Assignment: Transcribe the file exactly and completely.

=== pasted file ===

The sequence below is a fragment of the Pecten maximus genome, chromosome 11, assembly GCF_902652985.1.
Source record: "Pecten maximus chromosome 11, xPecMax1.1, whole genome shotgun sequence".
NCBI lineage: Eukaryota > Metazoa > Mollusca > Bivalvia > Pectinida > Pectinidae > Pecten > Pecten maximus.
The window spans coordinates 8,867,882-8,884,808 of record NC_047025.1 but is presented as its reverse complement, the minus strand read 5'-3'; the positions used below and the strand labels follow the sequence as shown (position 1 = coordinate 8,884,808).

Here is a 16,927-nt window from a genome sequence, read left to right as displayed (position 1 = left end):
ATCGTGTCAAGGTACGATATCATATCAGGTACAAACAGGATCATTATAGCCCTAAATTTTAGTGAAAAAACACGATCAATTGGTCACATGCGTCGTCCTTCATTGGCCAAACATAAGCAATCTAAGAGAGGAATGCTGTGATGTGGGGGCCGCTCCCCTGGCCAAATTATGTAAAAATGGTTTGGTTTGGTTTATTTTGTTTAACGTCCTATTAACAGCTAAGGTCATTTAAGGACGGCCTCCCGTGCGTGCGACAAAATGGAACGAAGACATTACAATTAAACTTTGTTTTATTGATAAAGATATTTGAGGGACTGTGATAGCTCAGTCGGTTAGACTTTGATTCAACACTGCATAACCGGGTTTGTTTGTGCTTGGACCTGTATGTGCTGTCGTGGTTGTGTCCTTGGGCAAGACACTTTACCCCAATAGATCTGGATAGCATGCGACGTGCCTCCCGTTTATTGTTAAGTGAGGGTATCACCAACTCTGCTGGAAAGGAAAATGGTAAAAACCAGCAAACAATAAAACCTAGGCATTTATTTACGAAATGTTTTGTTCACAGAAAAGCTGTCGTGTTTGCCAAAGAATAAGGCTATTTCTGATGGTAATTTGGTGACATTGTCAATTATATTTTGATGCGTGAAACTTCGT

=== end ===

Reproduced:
The sequence below is a fragment of the Pecten maximus genome, chromosome 11, assembly GCF_902652985.1.
Source record: "Pecten maximus chromosome 11, xPecMax1.1, whole genome shotgun sequence".
NCBI lineage: Eukaryota > Metazoa > Mollusca > Bivalvia > Pectinida > Pectinidae > Pecten > Pecten maximus.
The window spans coordinates 8,867,882-8,884,808 of record NC_047025.1 but is presented as its reverse complement, the minus strand read 5'-3'; the positions used below and the strand labels follow the sequence as shown (position 1 = coordinate 8,884,808).

Here is a 16,927-nt window from a genome sequence, read left to right as displayed (position 1 = left end):
ATCGTGTCAAGGTACGATATCATATCAGGTACAAACAGGATCATTATAGCCCTAAATTTTAGTGAAAAAACACGATCAATTGGTCACATGCGTCGTCCTTCATTGGCCAAACATAAGCAATCTAAGAGAGGAATGCTGTGATGTGGGGGCCGCTCCCCTGGCCAAATTATGTAAAAATGGTTTGGTTTGGTTTATTTTGTTTAACGTCCTATTAACAGCTAAGGTCATTTAAGGACGGCCTCCCGTGCGTGCGACAAAATGGAACGAAGACATTACAATTAAACTTTGTTTTATTGATAAAGATATTTGAGGGACTGTGATAGCTCAGTCGGTTAGACTTTGATTCAACACTGCATAACCGGGTTTGTTTGTGCTTGGACCTGTATGTGCTGTCGTGGTTGTGTCCTTGGGCAAGACACTTTACCCCAATAGATCTGGATAGCATGCGACGTGCCTCCCGTTTATTGTTAAGTGAGGGTATCACCAACTCTGCTGGAAAGGAAAATGGTAAAAACCAGCAAACAATAAAACCTAGGCATTTATTTACGAAATGTTTTGTTCACAGAAAAGCTGTCGTGTTTGCCAAAGAATAAGGCTATTTCTGATGGTAATTTGGTGACATTGTCAATTATATTTTGATGCGTGAAACTTCGT